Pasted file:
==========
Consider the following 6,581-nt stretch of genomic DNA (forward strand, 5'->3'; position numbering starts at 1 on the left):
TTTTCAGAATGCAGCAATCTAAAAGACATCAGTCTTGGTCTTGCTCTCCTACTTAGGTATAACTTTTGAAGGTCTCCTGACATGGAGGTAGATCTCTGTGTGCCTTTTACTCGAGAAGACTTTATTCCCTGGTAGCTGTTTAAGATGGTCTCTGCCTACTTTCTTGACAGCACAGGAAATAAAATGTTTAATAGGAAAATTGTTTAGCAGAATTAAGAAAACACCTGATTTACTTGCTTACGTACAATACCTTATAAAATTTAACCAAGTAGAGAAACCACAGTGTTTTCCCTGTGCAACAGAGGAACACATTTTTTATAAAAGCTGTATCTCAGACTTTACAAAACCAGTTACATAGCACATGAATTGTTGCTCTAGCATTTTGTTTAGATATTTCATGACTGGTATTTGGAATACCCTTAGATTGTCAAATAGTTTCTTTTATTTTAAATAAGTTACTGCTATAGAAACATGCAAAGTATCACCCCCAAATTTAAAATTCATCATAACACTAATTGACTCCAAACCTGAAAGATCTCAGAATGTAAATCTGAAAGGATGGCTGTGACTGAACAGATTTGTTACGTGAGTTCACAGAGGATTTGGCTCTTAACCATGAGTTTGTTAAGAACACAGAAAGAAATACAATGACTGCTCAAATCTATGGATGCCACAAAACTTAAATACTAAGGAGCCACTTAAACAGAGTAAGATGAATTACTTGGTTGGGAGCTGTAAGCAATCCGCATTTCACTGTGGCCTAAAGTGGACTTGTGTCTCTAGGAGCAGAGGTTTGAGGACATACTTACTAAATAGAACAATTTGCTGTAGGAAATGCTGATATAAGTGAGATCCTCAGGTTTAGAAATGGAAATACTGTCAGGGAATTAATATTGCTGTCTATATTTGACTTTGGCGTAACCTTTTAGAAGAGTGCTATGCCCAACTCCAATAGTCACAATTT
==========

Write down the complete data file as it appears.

Consider the following 6,581-nt stretch of genomic DNA (forward strand, 5'->3'; position numbering starts at 1 on the left):
TTTTCAGAATGCAGCAATCTAAAAGACATCAGTCTTGGTCTTGCTCTCCTACTTAGGTATAACTTTTGAAGGTCTCCTGACATGGAGGTAGATCTCTGTGTGCCTTTTACTCGAGAAGACTTTATTCCCTGGTAGCTGTTTAAGATGGTCTCTGCCTACTTTCTTGACAGCACAGGAAATAAAATGTTTAATAGGAAAATTGTTTAGCAGAATTAAGAAAACACCTGATTTACTTGCTTACGTACAATACCTTATAAAATTTAACCAAGTAGAGAAACCACAGTGTTTTCCCTGTGCAACAGAGGAACACATTTTTTATAAAAGCTGTATCTCAGACTTTACAAAACCAGTTACATAGCACATGAATTGTTGCTCTAGCATTTTGTTTAGATATTTCATGACTGGTATTTGGAATACCCTTAGATTGTCAAATAGTTTCTTTTATTTTAAATAAGTTACTGCTATAGAAACATGCAAAGTATCACCCCCAAATTTAAAATTCATCATAACACTAATTGACTCCAAACCTGAAAGATCTCAGAATGTAAATCTGAAAGGATGGCTGTGACTGAACAGATTTGTTACGTGAGTTCACAGAGGATTTGGCTCTTAACCATGAGTTTGTTAAGAACACAGAAAGAAATACAATGACTGCTCAAATCTATGGATGCCACAAAACTTAAATACTAAGGAGCCACTTAAACAGAGTAAGATGAATTACTTGGTTGGGAGCTGTAAGCAATCCGCATTTCACTGTGGCCTAAAGTGGACTTGTGTCTCTAGGAGCAGAGGTTTGAGGACATACTTACTAAATAGAACAATTTGCTGTAGGAAATGCTGATATAAGTGAGATCCTCAGGTTTAGAAATGGAAATACTGTCAGGGAATTAATATTGCTGTCTATATTTGACTTTGGCGTAACCTTTTAGAAGAGTGCTATGCCCAACTCCAATAGTCACAATTT